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Button Factory raided
April 1st, 2001: Police raid Button factory, Herne Hill in preparation for Mayday 2001
Two hundred police officers in riot gear carried out a dawn raid on the disused Button Factory in Wanless Road, Herne Hill Lane, south east London today. Scotland yard claimed that the building was being used as an anarchist training centre in preparation for 'violent demonstrations' in London on May Day. Anarchists from across Europe were due to gather in the disused factory this weekend for riot training and planning.
The building was empty when the bailiffs executed the early morning warrant after which police were invited in by the owners and a quantity of material removed. The owner, using his own staff and plant machinery, then set about trashing the building to make it uninhabitable.
Sir John Stevens, the Commissioner of the Metropolitan Police, authorised the raid after undercover surveillance of the building by Special Branch detectives uncovered plans by a newly formed anti-capitalist group who call themselves Wombles (White Overall Movement Building Liberation through Effective Struggle).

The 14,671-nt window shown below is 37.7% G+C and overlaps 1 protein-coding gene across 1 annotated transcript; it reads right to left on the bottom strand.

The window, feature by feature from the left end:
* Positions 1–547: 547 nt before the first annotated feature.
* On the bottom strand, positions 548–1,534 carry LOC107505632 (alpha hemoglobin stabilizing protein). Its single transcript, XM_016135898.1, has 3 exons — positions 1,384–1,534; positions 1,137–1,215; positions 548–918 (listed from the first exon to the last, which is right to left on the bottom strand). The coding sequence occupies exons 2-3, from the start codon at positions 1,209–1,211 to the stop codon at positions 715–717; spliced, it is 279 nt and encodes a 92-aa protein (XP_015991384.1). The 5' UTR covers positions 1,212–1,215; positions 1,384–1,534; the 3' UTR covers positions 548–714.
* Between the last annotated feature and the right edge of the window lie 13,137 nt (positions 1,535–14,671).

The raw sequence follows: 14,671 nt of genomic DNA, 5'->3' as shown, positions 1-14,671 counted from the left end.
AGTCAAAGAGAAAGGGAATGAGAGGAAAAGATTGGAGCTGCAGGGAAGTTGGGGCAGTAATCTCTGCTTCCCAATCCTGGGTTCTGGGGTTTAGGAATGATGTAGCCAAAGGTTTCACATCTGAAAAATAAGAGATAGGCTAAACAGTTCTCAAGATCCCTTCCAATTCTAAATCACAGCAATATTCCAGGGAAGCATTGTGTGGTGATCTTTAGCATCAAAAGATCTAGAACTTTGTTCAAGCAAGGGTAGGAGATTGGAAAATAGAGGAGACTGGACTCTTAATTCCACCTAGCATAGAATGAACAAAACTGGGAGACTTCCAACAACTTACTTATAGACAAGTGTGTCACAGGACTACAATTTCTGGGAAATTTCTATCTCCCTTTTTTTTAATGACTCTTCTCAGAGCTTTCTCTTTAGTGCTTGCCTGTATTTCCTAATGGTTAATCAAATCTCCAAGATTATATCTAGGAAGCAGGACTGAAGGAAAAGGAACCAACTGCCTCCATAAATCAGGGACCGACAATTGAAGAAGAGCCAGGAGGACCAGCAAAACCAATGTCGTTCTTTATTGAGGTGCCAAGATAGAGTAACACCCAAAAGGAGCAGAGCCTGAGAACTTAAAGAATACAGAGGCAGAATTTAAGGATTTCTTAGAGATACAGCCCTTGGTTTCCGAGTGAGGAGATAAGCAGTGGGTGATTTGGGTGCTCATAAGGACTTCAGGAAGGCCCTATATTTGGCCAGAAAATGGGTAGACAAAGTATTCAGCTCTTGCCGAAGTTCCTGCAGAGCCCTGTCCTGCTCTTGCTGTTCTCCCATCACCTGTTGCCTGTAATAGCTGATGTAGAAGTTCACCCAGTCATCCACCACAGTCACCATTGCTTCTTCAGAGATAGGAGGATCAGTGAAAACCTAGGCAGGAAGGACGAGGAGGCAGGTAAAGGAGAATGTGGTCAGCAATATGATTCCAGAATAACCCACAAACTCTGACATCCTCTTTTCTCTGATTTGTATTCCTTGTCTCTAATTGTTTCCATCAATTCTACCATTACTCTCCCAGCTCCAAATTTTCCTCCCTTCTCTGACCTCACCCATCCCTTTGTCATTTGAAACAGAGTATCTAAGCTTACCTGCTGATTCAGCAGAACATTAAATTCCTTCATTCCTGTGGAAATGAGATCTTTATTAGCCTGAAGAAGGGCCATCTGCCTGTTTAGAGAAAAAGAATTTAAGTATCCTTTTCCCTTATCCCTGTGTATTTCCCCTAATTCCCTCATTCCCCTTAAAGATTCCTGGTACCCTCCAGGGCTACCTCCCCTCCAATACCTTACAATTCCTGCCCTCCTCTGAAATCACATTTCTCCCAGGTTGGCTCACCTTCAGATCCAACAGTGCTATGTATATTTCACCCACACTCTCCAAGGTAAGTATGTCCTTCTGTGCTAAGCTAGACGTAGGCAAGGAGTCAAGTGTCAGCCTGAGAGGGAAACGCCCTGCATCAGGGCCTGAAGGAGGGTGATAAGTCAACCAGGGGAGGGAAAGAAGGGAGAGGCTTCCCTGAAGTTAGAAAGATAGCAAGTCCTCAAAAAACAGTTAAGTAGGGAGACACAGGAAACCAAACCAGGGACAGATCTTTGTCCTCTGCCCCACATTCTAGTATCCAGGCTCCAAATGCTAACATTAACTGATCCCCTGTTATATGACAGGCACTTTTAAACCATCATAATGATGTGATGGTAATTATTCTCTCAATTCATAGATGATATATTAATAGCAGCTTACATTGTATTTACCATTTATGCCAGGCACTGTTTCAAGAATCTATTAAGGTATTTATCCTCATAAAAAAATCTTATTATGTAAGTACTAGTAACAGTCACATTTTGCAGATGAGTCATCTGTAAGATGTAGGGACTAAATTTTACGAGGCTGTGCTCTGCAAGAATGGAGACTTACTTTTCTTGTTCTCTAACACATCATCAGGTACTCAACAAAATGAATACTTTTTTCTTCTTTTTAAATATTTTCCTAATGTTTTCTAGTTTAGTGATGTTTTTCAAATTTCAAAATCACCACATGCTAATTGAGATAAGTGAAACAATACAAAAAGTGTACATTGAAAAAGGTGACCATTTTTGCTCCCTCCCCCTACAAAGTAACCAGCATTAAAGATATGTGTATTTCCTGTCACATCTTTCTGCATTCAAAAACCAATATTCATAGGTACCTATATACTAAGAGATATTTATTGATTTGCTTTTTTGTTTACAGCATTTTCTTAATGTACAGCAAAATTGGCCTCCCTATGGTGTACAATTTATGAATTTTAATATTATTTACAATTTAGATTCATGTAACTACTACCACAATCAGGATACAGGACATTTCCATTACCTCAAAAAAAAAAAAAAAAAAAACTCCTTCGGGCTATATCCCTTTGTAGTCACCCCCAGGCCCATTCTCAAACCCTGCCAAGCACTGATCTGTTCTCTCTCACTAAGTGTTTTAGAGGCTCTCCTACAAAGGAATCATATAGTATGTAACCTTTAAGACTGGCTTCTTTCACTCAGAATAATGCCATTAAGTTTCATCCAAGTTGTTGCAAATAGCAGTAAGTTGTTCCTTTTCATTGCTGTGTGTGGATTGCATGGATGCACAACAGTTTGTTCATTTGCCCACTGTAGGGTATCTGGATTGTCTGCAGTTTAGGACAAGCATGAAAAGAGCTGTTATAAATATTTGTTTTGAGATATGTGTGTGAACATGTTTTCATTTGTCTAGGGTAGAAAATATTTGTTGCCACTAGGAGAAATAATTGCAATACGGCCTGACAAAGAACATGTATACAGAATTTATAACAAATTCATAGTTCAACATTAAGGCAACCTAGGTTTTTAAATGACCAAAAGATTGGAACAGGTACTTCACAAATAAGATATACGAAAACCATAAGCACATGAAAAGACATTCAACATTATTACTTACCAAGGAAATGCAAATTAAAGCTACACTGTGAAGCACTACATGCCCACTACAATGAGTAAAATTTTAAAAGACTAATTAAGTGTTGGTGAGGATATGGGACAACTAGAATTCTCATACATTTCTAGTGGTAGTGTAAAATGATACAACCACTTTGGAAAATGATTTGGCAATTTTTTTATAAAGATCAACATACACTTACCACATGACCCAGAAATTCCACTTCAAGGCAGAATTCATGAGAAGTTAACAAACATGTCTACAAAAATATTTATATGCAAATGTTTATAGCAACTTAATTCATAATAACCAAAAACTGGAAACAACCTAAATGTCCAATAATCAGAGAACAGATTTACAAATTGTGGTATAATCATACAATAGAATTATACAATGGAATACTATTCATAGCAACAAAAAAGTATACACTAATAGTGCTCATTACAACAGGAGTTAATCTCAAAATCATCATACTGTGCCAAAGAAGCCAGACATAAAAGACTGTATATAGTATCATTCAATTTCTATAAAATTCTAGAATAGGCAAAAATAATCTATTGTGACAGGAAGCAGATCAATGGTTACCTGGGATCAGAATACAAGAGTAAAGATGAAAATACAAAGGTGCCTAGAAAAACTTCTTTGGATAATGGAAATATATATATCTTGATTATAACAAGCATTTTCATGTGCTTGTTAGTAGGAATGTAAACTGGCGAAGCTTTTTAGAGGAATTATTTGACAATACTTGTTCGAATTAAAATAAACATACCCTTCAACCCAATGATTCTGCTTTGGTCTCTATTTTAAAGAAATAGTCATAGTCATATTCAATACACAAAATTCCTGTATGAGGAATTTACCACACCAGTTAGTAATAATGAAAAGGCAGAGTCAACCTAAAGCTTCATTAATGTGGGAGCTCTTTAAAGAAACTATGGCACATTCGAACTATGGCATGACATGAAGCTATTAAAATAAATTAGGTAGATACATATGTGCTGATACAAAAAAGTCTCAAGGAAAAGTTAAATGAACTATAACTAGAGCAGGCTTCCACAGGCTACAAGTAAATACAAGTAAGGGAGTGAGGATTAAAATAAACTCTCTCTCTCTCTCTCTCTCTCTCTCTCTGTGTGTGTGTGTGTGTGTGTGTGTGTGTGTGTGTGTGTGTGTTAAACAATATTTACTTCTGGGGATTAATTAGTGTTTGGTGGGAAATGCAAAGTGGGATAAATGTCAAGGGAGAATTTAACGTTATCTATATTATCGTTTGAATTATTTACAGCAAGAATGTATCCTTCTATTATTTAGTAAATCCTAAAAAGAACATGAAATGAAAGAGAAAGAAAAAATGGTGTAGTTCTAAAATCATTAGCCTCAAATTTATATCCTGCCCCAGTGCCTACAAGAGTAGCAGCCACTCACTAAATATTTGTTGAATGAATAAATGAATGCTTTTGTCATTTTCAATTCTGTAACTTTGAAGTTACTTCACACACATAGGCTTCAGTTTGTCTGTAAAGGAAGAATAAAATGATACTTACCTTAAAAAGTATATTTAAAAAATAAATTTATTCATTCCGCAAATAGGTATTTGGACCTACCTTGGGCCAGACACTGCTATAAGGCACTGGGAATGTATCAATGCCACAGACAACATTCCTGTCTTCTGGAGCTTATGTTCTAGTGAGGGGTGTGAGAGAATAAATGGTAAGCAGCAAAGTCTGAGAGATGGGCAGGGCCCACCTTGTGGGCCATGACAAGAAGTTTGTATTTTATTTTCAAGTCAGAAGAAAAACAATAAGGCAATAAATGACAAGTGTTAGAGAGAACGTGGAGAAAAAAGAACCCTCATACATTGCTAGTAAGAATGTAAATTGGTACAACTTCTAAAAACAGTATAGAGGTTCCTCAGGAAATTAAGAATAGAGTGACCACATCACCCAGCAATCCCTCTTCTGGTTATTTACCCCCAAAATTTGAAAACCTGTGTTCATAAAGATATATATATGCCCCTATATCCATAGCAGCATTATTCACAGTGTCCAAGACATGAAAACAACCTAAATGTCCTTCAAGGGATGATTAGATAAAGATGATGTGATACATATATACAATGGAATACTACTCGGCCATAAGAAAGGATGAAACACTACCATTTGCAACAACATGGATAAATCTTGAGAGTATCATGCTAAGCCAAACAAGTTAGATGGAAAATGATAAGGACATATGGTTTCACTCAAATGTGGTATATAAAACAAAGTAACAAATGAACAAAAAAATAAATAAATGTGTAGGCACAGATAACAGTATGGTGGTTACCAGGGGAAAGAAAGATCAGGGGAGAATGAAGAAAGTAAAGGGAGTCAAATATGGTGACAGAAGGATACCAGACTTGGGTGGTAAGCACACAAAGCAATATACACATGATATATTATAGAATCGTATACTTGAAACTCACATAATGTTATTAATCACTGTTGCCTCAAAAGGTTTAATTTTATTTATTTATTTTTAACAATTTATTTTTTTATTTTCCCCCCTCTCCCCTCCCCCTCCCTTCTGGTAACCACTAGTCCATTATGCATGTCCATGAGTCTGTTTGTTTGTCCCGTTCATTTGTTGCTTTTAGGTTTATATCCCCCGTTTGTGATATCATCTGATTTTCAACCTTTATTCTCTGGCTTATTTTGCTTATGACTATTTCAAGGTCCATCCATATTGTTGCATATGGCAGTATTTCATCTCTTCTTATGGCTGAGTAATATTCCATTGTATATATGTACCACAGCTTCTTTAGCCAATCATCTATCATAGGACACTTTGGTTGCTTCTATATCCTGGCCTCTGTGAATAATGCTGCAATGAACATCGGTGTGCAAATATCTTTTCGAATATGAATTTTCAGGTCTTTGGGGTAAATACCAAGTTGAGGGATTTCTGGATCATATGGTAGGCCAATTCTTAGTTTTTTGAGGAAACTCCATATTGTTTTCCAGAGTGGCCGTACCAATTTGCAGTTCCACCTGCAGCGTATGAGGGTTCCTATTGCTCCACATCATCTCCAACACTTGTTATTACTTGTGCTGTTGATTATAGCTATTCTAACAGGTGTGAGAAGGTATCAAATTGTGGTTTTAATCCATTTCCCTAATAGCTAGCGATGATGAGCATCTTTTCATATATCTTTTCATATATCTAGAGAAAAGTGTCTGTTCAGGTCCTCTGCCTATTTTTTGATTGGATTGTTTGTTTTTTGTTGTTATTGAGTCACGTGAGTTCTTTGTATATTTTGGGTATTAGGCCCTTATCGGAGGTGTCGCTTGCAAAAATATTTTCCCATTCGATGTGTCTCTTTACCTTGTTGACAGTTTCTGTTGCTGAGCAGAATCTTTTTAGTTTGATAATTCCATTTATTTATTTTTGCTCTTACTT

From the Daily Telegraph's website: "The Wombles, formed last September, are the British arm of the violent Italian anarchist organisation Ya Basta, which hijacked an Italian train last year and tried to drive it to a summit of world leaders in Prague before setting it on fire. Ya Basta has been behind scores of violent demonstrations across the Continent and has adopted what police describe as "sinister paramilitary-style tactics".
"Their distinctive bulky white uniforms inspired the British anarchists to call them Wombles, because of their similarity in appearance to the stars of the 1970s BBC children's show, and later to adopt the name themselves. Despite being named after fluffy television characters, the Wombles form a highly trained and dedicated organisation. Many of the leaders have already been involved in actions abroad".
Urban75 regulars will also know that the Button Factory played host to some fine nights and parties as well as a cafe and will be sorely missed as vibrant local venue.
More: Wombles website
BBC news report
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